"kingmakers" in the state GOP.What is needed is a balanced
system that incorporates the broad participation of an open primary with the
ability of an underdog to legitimately compete that comes with the
caucus/delegate system. Of course, the devil is in the details, and I'm
not sure what precise form such a system would take, but its primary feature
would be a level playing field for all candidates.
We hold caucuses. Too few people bother to show up. So which solution do you
think makes sense: 1) get rid of the caucuses or 2) start showing up? I'm for the second option.
Can the current system be made better, yes, but don't gut it.We
need to make sure the Utah neighborhood election caucus system is set up so it
could be done in 2 hrs. and we get the election results, not just back to the
county and state, but to those that missed it so they can still contribute and
let their elected delegates and precinct leaders know what they think. The
person that got a babysitter for 2 hrs to attend their neighborhood caucus
should be able to vote.
The GOP is frankly afraid they will lose power in a true democracy where there
is 1 person = 1 vote. Mountainman loves a "republic" apparently even
though it's a compromise of the tenets of personal freedom. We have the
means to give everyone their vote now....Nothing but shame Utah.
It's interesting to see how many Democrats feel the need to tell
Republicans how to nominate republican candidates. You would think that
Democrats would spend their time finding their own candidates instead of
bad-mouthing Republicans and the process that registered Republicans use to
nominate candidates. What difference does it make to a Democrat how the
Republicans nominate a candidate - unless the Democrats want to vote for the
weakest Republican in an open primary?
Utah has some of the nation's lowest voting rates due to the lack of
Democracy in Utah. The average Utahan realizes that their vote does not count.
We have more in common with Cuba and China than we do with the other states.
Let's open upon the process and have our State governed by moderate
Republicans and conservative Democrats!!
There could very well be a democrat candidate if republicans in Utah didn't
keep gerrymandering and choke holding democracy there. Just like
many supposed "republican" states Utah isn't all red. You might be
very surprized Richards who Utah would vote for if they had more choices.
Government Man, that is one excellent comment! You nailed it.
As a Democrat, I hope the GOP hangs onto their caucus system, because it
produces representation far to the right of Utahns, in general, which leads to
disgust with the Legislature, an insular sense of invincibility by the GOP
politicians, and rising anger among increasing numbers of Utahns.It
will take a large amount of anger to dislodge the GOP hegemony, given the unique
demographics in Utah, but it's becoming more within reach,, given the
results of the existing system, and enough foolish and corrupt moves by an out
of touch Legislature that try to out do each other with really marginal
ideas.Utah is really closer to 60% Republican, and more and more of
them are defecting. GOP politicians act like they reign over Utah, who is lucky
to have them.Keep the existing system, by all means.
Wow, those republicans! They should be just like the Democrats! That way there
wouldn't BE any grass roots to force them to hold the line. If we could
just make all the republicans be democrats. That would be one way for the
Democrats to get back in power so they could bankrupt the state like other great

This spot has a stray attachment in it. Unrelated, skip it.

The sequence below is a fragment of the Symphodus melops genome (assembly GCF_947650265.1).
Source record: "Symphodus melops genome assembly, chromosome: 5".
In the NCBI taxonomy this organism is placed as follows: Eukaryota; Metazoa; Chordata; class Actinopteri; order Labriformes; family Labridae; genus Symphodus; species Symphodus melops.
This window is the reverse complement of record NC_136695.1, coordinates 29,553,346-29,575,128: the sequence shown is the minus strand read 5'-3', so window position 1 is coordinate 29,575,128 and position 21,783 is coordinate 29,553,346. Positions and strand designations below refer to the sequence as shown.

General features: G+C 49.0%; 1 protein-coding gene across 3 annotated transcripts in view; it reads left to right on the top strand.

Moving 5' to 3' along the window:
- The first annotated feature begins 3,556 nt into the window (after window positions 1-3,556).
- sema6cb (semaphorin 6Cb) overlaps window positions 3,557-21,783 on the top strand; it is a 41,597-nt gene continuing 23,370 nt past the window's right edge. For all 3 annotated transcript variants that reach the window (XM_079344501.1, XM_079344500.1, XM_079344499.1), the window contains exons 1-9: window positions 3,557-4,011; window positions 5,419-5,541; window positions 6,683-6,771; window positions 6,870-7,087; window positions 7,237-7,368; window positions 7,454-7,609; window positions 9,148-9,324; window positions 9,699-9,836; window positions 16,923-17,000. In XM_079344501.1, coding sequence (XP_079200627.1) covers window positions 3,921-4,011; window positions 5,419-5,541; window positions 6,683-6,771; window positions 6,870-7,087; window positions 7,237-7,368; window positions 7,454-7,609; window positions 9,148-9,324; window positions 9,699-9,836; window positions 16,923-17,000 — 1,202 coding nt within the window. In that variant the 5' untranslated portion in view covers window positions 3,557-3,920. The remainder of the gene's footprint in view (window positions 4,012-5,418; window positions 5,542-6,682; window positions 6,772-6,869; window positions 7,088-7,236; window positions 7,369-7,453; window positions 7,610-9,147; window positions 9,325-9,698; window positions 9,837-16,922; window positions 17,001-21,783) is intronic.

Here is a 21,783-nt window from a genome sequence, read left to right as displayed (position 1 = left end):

blue states.Getting ANY participation from the voters is a plus in
my book. With the neighborhood Caucus, I at least can talk about what I think
is important, and push for those who I think would represent my views. Oh, we
can't have that...With a primary system, only those who have
the cash and the media will be able to hold office. The Media LOVED Benson, and
still LOVE Hatch who now he is elected once again, is back to his "Democrat
Wouldn't it be appropriate for the Deseret News and the rest of the media
to declare a conflict of interest when advocating for more state wide primary
elections? After all they will earn big bucks from expensive campaigns with
their print ads and television sound bites. When there is no primary, all of
this revenue is lost.The fact is that the DesNews and the "Buy
My Vote" crowd are pushing for a system that favors incumbents, candidates
with lots of money and individuals with high name recognition.
@Government Man,I'm so tired of hearing that excuse! "I
don't vote, because my vote doesn't count" is the lamest excuse a
society can give for giving up on democracy! It's like saying, "I
don't play because my team doesn't win". It's pathetic,
lazy, and apathetic. If 50-75% of voters showed up to their caucuses instead of
the 10% we got on a phenomenal record year, I guarantee that all of the
complaints above would be addressed (except for when people in the minority
don't get their way). Too many 'sideline players' think that
voting once or twice a year is the only civic duty they have and then complain
when their voice is not heard.Harsh, I know and I'm sorry. But
I still think I'm right.
When I go to the polls, in both a primary and general election, I know that the
vote I cast will go to the person for whom I voted, regardless whether that
person wins or loses. I know that my vote will be counted. That is not true for
a caucus. At a caucus, I can't even be sure that the people seeking votes
to be delegates to the conventions know who THEY wil vote for, much less that
the vote will be what I want it to be. That is not acceptable to me.It's time to use primaries and not caucuses.BTW -- I'm a
Republican, having joined the party in the early 1970s. In saying what I say
here, I'm "speaking" for the best interest of my country's and
state's voters AND my party. It's time to get the party elite (and
party radical extremists) out of control, and return control to the voters.